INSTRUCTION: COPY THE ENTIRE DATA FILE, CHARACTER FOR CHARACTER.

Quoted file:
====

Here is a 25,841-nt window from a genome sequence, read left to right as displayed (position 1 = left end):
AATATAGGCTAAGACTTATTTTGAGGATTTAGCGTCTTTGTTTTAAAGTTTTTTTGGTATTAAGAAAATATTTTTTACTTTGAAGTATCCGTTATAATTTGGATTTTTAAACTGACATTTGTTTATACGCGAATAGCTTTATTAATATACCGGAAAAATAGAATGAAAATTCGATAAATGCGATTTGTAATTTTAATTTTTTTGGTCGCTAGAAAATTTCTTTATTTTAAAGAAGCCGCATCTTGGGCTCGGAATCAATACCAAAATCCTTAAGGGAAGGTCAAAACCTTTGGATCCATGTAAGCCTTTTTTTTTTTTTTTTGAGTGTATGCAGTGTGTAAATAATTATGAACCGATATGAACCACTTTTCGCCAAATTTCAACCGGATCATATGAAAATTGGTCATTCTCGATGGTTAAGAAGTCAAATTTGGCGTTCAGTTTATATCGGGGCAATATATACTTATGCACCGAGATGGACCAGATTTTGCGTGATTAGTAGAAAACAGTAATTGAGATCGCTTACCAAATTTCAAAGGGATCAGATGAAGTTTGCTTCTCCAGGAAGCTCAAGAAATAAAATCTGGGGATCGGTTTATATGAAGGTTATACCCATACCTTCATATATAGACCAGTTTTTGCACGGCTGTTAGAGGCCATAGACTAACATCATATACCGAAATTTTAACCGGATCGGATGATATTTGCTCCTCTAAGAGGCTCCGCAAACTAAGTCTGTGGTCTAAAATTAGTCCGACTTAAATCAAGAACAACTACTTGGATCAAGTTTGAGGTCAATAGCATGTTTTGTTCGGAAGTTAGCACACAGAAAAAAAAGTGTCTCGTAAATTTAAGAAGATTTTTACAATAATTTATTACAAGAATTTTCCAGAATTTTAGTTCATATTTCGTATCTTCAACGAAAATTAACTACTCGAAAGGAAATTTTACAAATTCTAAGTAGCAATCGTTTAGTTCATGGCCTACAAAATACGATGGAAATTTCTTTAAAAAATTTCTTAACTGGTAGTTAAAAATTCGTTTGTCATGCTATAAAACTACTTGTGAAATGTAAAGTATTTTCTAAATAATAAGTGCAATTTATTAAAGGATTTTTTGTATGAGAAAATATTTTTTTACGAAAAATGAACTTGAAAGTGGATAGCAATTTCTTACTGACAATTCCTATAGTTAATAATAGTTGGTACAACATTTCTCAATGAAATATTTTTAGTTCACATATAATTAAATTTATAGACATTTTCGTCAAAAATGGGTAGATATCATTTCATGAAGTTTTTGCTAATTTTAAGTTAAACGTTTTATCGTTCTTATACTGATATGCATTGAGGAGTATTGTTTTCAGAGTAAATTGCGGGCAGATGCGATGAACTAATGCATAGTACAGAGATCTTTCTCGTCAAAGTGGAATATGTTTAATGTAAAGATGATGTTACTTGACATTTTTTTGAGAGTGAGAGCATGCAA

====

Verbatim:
Here is a 25,841-nt window from a genome sequence, read left to right as displayed (position 1 = left end):
AATATAGGCTAAGACTTATTTTGAGGATTTAGCGTCTTTGTTTTAAAGTTTTTTTGGTATTAAGAAAATATTTTTTACTTTGAAGTATCCGTTATAATTTGGATTTTTAAACTGACATTTGTTTATACGCGAATAGCTTTATTAATATACCGGAAAAATAGAATGAAAATTCGATAAATGCGATTTGTAATTTTAATTTTTTTGGTCGCTAGAAAATTTCTTTATTTTAAAGAAGCCGCATCTTGGGCTCGGAATCAATACCAAAATCCTTAAGGGAAGGTCAAAACCTTTGGATCCATGTAAGCCTTTTTTTTTTTTTTTTGAGTGTATGCAGTGTGTAAATAATTATGAACCGATATGAACCACTTTTCGCCAAATTTCAACCGGATCATATGAAAATTGGTCATTCTCGATGGTTAAGAAGTCAAATTTGGCGTTCAGTTTATATCGGGGCAATATATACTTATGCACCGAGATGGACCAGATTTTGCGTGATTAGTAGAAAACAGTAATTGAGATCGCTTACCAAATTTCAAAGGGATCAGATGAAGTTTGCTTCTCCAGGAAGCTCAAGAAATAAAATCTGGGGATCGGTTTATATGAAGGTTATACCCATACCTTCATATATAGACCAGTTTTTGCACGGCTGTTAGAGGCCATAGACTAACATCATATACCGAAATTTTAACCGGATCGGATGATATTTGCTCCTCTAAGAGGCTCCGCAAACTAAGTCTGTGGTCTAAAATTAGTCCGACTTAAATCAAGAACAACTACTTGGATCAAGTTTGAGGTCAATAGCATGTTTTGTTCGGAAGTTAGCACACAGAAAAAAAAGTGTCTCGTAAATTTAAGAAGATTTTTACAATAATTTATTACAAGAATTTTCCAGAATTTTAGTTCATATTTCGTATCTTCAACGAAAATTAACTACTCGAAAGGAAATTTTACAAATTCTAAGTAGCAATCGTTTAGTTCATGGCCTACAAAATACGATGGAAATTTCTTTAAAAAATTTCTTAACTGGTAGTTAAAAATTCGTTTGTCATGCTATAAAACTACTTGTGAAATGTAAAGTATTTTCTAAATAATAAGTGCAATTTATTAAAGGATTTTTTGTATGAGAAAATATTTTTTTACGAAAAATGAACTTGAAAGTGGATAGCAATTTCTTACTGACAATTCCTATAGTTAATAATAGTTGGTACAACATTTCTCAATGAAATATTTTTAGTTCACATATAATTAAATTTATAGACATTTTCGTCAAAAATGGGTAGATATCATTTCATGAAGTTTTTGCTAATTTTAAGTTAAACGTTTTATCGTTCTTATACTGATATGCATTGAGGAGTATTGTTTTCAGAGTAAATTGCGGGCAGATGCGATGAACTAATGCATAGTACAGAGATCTTTCTCGTCAAAGTGGAATATGTTTAATGTAAAGATGATGTTACTTGACATTTTTTTGAGAGTGAGAGCATGCAA